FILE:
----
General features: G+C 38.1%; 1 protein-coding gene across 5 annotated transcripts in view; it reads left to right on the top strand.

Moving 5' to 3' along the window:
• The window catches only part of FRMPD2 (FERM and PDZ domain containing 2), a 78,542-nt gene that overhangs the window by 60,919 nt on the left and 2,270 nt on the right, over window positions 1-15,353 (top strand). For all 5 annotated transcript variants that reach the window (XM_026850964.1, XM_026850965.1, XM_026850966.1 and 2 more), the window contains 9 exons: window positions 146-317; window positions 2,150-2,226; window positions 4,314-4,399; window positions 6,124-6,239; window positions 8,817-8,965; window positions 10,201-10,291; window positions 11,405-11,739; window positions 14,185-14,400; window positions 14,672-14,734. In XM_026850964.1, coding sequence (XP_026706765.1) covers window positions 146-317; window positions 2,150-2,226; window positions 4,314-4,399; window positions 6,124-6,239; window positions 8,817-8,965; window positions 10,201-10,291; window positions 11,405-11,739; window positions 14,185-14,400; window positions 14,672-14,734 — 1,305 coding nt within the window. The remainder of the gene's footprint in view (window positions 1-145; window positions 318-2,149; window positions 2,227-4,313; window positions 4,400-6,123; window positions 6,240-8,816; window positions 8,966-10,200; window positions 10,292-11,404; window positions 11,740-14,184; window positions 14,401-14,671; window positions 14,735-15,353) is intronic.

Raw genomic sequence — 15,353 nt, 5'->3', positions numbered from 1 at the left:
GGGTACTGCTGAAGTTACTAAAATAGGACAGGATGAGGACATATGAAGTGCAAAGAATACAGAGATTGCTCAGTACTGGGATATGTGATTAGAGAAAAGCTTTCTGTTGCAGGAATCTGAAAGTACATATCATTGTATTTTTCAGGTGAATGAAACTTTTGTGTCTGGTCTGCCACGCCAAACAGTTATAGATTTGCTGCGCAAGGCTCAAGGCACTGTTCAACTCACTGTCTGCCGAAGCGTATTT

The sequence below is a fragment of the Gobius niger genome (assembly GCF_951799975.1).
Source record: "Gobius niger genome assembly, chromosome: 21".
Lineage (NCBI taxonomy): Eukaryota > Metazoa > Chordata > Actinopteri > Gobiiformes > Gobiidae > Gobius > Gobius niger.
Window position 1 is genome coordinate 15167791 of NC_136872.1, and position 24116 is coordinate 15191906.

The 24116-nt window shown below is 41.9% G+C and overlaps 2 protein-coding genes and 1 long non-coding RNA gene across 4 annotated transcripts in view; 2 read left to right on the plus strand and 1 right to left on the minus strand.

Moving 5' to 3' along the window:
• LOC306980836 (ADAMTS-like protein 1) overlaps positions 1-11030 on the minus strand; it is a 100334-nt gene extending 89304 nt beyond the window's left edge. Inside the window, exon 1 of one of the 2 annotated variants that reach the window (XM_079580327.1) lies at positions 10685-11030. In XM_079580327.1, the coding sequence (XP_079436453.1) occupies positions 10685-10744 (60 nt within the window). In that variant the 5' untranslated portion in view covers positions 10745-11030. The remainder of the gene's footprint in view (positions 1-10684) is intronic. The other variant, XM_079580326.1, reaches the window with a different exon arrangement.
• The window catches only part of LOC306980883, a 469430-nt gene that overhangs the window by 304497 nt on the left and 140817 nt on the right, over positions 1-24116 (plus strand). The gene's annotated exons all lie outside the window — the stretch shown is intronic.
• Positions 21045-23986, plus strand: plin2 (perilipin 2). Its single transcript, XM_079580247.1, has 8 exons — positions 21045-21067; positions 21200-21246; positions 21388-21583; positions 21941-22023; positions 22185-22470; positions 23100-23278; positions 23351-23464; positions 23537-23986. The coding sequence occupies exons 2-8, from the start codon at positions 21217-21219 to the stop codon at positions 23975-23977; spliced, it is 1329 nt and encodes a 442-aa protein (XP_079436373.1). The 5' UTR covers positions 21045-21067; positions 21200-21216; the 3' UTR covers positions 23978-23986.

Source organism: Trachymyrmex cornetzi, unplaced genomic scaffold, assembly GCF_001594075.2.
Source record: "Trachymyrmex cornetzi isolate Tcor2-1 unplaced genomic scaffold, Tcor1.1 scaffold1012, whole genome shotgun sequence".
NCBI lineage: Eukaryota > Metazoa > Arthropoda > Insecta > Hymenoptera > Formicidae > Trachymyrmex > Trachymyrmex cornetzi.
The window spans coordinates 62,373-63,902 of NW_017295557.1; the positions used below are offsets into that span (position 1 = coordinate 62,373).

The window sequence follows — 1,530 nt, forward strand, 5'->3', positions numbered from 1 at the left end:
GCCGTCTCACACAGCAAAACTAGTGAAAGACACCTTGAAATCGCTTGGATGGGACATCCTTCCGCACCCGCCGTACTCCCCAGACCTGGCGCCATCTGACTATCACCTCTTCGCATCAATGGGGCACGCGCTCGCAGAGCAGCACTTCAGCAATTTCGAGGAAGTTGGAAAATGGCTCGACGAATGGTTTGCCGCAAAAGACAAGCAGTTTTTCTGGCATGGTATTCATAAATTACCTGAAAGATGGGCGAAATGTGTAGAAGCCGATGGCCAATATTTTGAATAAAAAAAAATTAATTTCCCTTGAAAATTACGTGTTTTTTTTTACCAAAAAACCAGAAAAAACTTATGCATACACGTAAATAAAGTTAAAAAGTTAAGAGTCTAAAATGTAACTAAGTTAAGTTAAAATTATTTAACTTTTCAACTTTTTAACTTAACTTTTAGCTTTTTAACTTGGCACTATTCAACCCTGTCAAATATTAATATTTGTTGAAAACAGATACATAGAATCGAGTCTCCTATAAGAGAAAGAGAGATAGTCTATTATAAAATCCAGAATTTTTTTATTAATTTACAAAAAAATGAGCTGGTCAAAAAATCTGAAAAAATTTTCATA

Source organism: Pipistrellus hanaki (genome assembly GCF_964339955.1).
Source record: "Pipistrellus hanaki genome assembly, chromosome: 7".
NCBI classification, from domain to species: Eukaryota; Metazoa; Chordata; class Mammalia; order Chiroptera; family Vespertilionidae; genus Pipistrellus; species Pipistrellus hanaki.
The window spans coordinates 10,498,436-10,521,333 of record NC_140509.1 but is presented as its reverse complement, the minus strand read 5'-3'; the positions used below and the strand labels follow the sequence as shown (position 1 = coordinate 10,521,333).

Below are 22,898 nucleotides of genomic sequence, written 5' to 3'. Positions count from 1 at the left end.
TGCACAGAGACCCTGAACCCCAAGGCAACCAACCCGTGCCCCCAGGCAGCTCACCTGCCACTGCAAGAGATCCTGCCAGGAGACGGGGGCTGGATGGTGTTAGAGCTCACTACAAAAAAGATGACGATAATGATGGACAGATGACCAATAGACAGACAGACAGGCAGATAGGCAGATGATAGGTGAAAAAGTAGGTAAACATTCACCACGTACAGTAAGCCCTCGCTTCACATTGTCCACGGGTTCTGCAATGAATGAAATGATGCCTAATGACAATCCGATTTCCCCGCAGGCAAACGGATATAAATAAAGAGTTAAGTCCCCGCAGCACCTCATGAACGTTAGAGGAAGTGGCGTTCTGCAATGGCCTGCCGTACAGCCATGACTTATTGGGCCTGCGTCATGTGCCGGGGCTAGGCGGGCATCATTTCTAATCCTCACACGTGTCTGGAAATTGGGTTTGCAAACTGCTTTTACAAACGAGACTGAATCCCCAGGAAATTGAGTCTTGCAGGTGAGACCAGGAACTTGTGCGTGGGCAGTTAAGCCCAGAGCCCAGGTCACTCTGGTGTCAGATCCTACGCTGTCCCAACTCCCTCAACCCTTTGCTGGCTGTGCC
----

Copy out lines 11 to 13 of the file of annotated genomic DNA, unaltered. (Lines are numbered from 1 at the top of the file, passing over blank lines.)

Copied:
Moving 5' to 3' along the window:
• LOC306980836 (ADAMTS-like protein 1) overlaps positions 1-11030 on the minus strand; it is a 100334-nt gene extending 89304 nt beyond the window's left edge. Inside the window, exon 1 of one of the 2 annotated variants that reach the window (XM_079580327.1) lies at positions 10685-11030. In XM_079580327.1, the coding sequence (XP_079436453.1) occupies positions 10685-10744 (60 nt within the window). In that variant the 5' untranslated portion in view covers positions 10745-11030. The remainder of the gene's footprint in view (positions 1-10684) is intronic. The other variant, XM_079580326.1, reaches the window with a different exon arrangement.
• The window catches only part of LOC306980883, a 469430-nt gene that overhangs the window by 304497 nt on the left and 140817 nt on the right, over positions 1-24116 (plus strand). The gene's annotated exons all lie outside the window — the stretch shown is intronic.